Last year once again saw the rise of the horror anthology film. While most of the best (and well known) entries into the genre were made in the 80’s and early 90’s, we have recently seen a resurgence with films like Chillerama, The ABC’s of Death,and V/H/S,which became notorious after a late night screening at the Sundance Film Festival where it sold in the hallway after the movie. This inevitably led to V/H/S 2 (or S-V/H/S as it was once called) and of course, soon we’ll see The ABC’s of Death 2 as well, but for now, we’ll see what V/H/S 2 has in store for us with a crop of new directors, and some returning faces (Adam Wingard, Simon Barrett), but the most important part was new content in the established style of a wide variety of found footage devices.
I really liked the concept behind the first film, and thought the crop of directors they got was a talented one. However, I felt like too many shorts missed, and too many didn’t fit with the wrap-around concept, and I was also annoyed with the fact that the wrap-around really had nothing to do with anything in the end. Here, they don’t attempt to continue that story (if you can call it that), and this time we follow a private eye who is looking for a particular tape, and instead finds another strange stash. I suppose that if they keep doing these films (and why not? They’re cheap and fun) they might be able to come full circle with the labyrinth world of exactly who is collecting these tapes, and maybe a larger story as to why. However, here, they stick to the one-off solution of just showing the tapes as they’re found, with only random tapes being played.
The first tape is Adam Wingard’s Clinical Trials: Phase One, as Wingard (he’s also the star of his segment) comes home from surgery to replace his damaged eye. Of course, since this is a horror movie, we know something is going to go wrong when man attempts to beat nature, and Wingard begins to see things that man should not, and normally cannot, see.
Next up is A Ride in the Park from Eduardo Sanchez and Gregg Hale (Sanchez is one of the directors of The Blair Witch Project and Hale is his longtime producer), about a guy taking a bike ride through the park. He quickly becomes entangled in a zombie outbreak, seeing what it’s like to experience a zombie outbreak from a first person POV. While there isn’t a lot of story in this segment, it’s more about the experience, and I must say it’s a pretty unique one.
For the next segment, we head to Indonesia, where filmmakers Gareth Evans (The Raid: Redemption) and Timo Tjahjanto (Macabre, The ABC’s of Death) take us into the jungle where a cult leader is preparing his flock for a shocking event. As the camera witnesses these events, weirdness abounds and as a viewer, we experience the shock firsthand, as surprised as the “documentary” camera crew.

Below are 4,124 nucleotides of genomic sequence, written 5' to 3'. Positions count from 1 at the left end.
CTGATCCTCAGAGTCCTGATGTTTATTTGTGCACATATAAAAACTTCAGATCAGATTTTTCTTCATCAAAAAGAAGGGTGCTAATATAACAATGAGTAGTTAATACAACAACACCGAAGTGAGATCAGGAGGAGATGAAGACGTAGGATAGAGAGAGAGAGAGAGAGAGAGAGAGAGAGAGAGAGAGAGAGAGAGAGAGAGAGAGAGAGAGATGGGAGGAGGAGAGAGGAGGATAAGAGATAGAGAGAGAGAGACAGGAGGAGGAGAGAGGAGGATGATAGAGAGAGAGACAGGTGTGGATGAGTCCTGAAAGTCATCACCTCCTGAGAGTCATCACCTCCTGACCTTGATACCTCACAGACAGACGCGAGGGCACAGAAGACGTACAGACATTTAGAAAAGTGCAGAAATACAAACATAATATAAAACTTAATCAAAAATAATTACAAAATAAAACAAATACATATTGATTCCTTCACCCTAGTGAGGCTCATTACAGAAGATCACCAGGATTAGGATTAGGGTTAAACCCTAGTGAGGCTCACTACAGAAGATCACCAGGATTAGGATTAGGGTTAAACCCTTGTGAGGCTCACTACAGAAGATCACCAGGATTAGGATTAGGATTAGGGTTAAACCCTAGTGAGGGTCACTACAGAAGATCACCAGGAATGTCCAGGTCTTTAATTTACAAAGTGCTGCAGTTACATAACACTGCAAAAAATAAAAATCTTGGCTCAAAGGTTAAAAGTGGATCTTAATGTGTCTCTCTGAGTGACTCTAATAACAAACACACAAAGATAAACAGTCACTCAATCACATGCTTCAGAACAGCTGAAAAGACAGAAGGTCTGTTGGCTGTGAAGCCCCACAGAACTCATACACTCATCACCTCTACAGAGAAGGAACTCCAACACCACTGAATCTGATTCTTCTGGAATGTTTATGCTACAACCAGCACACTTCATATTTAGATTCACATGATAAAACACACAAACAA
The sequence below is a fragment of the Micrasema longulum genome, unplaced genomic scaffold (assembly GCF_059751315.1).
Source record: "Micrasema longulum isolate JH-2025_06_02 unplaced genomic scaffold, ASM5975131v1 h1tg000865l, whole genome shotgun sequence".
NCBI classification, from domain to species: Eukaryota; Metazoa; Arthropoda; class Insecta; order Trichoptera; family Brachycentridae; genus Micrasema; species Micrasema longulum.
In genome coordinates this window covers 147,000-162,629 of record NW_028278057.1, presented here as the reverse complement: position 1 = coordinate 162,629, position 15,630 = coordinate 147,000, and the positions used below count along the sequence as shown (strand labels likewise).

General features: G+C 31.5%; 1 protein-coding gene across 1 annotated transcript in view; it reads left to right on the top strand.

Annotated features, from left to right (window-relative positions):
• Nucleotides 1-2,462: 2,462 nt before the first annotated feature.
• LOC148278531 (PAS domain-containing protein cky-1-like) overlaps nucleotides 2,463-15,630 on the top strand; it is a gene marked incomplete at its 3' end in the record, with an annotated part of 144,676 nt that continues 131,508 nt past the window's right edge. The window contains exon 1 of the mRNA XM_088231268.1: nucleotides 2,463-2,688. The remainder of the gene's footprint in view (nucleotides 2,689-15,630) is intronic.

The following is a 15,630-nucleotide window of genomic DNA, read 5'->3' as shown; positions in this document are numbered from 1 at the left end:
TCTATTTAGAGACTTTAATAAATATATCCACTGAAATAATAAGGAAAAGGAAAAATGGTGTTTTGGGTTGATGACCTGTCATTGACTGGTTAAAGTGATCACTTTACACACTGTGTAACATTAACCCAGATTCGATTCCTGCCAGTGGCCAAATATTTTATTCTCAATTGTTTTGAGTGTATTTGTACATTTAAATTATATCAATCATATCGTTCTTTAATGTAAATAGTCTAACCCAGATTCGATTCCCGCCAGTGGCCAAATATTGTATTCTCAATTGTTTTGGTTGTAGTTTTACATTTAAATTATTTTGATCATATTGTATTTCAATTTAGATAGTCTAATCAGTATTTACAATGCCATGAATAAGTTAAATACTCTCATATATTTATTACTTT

The last short, but definitely not the least, comes from Jason Eisner (Hobo With a Shotgun, The ABC’s of Death), one of my favorite filmmakers currently working. His short, Alien Abduction Slumber Party has its monstery surprise ruined by the title, but it’s still no match for what actually happens in the short. Shot from the POV of a small dog, Eisner is to be commended for the best use of the POV format, even if the story falls a little short in the end.
All in all, the producers did well to take steps to separate this film from the first one, taking the POV approach to change up the style, while still keeping it firmly in the found footage arena. However, I must say one of the biggest improvements was the streamlining of the entire thing, not only is the film 30 mins shorter than the first one, but it has fewer segments, and therefore, fewer downfalls. Not to mention that the shorts themselves are individually better than their comparisons from the first film, making this sequel an overall improvement from the original film. Even the wrap-around segment (Simon Barrett‘s Tape 49) is infinitely better than the last one. While this one doesn’t have a lot of meat in the plot department either, it at least makes sense, and doesn’t just seem like a random explanation for the finding of these tapes, like the wraparound in V/H/S did. In the end, I thought it was a better overall experience than the first film, and shows that the format is one that can be sustained beyond single films, and I wouldn’t mind seeing multiple sequels because it would open the field up to more new talents, and more creepy stories. I can’t complain, especially after the disappointment that was V/H/S.